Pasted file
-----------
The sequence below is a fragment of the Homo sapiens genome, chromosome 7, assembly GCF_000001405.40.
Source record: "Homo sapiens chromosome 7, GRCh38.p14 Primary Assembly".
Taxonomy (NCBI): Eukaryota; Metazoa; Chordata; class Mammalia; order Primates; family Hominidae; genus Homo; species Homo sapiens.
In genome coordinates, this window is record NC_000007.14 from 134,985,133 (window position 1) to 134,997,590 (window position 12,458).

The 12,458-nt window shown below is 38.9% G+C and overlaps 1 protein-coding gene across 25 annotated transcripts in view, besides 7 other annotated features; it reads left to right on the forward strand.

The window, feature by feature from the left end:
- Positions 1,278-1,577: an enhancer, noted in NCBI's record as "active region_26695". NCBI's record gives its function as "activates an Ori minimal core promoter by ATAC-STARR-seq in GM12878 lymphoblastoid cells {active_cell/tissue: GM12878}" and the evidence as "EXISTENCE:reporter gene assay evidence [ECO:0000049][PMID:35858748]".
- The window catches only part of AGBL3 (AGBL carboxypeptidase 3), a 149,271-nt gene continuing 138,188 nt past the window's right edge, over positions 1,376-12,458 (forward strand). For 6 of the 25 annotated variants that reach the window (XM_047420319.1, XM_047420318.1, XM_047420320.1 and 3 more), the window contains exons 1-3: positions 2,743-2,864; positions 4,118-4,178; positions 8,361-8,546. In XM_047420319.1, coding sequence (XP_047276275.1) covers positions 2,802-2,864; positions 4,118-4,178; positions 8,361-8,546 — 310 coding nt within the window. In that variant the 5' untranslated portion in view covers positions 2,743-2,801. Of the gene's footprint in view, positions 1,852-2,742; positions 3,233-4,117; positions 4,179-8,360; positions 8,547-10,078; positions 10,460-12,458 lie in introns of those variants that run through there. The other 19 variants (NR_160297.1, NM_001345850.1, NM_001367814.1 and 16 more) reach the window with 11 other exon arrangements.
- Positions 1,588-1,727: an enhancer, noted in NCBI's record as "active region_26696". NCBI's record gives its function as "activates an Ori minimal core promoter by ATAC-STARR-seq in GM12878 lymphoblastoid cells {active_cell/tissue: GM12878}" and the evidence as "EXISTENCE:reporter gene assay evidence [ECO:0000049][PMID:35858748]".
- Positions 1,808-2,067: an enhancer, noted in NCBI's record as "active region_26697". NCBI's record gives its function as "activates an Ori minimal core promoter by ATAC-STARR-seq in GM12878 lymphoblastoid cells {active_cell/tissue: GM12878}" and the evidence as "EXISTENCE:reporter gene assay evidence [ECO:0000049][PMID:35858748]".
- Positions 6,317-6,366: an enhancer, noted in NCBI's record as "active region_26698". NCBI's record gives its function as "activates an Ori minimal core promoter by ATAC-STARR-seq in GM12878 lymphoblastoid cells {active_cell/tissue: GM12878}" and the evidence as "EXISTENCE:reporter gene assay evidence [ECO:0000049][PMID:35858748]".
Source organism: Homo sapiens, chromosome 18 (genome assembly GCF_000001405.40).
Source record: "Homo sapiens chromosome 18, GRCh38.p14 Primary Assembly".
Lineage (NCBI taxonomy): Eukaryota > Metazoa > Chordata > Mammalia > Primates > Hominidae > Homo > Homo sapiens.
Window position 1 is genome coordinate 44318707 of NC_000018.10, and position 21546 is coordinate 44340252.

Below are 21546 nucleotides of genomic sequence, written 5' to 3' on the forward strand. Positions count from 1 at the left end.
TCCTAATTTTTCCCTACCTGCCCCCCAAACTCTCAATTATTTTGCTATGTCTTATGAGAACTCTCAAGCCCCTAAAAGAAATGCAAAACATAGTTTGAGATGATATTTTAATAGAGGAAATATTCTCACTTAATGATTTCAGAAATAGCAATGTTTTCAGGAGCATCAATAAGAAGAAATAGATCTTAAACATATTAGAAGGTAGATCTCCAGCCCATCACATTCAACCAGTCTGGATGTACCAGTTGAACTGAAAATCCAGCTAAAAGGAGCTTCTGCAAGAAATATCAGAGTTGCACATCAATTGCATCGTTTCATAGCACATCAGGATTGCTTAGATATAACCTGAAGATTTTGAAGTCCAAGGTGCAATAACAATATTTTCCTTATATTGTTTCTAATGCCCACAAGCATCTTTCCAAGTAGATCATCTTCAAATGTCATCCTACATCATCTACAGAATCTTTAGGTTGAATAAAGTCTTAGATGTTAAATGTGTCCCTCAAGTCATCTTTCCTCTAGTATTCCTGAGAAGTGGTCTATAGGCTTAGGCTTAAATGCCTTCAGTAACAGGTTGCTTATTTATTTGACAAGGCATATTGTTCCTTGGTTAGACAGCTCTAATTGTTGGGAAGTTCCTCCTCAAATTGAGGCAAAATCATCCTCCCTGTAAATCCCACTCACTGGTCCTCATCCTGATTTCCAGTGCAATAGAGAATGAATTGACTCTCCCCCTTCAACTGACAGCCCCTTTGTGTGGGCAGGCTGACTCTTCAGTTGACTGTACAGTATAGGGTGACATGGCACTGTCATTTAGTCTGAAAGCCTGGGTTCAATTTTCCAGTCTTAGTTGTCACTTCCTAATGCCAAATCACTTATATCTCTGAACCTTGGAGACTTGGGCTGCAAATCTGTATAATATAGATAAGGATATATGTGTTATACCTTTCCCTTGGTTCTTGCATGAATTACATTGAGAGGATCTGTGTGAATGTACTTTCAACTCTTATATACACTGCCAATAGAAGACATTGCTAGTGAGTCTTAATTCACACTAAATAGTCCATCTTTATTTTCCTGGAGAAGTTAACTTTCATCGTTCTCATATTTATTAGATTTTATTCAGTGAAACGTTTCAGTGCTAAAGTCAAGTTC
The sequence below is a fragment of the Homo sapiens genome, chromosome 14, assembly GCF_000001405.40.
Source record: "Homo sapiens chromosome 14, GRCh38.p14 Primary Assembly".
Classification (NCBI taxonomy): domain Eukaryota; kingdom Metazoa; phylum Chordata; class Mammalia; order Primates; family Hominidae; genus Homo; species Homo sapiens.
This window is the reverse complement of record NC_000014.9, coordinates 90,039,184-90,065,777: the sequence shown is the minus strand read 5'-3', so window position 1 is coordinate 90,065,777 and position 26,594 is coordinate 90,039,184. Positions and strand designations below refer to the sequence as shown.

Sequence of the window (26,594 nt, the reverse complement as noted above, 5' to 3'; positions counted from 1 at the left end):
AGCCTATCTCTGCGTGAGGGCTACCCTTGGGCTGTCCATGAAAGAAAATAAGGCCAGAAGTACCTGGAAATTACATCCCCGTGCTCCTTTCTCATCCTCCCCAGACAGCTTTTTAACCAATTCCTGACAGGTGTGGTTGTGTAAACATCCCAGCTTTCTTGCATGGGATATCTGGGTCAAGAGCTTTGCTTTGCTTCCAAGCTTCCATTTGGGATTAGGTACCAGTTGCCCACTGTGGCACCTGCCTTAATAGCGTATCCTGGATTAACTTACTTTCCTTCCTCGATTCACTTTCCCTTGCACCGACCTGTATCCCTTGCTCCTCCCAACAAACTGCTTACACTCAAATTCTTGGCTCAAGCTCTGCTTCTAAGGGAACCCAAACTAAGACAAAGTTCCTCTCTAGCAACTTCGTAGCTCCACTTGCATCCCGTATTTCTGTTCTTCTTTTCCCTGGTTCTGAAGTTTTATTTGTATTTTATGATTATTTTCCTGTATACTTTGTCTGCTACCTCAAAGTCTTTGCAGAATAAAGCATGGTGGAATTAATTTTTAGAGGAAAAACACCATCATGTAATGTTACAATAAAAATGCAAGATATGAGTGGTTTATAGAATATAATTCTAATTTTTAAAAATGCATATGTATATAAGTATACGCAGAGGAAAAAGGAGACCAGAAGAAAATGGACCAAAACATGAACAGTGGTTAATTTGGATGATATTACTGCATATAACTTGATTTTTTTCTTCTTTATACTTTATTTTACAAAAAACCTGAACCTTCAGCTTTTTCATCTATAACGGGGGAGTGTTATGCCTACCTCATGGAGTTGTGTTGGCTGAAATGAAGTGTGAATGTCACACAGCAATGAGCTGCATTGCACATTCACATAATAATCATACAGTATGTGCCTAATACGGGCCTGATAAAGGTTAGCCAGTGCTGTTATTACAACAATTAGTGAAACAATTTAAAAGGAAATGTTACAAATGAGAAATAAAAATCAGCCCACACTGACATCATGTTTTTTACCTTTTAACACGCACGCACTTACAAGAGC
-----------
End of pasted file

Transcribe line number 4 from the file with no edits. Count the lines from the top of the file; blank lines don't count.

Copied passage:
In genome coordinates, this window is record NC_000007.14 from 134,985,133 (window position 1) to 134,997,590 (window position 12,458).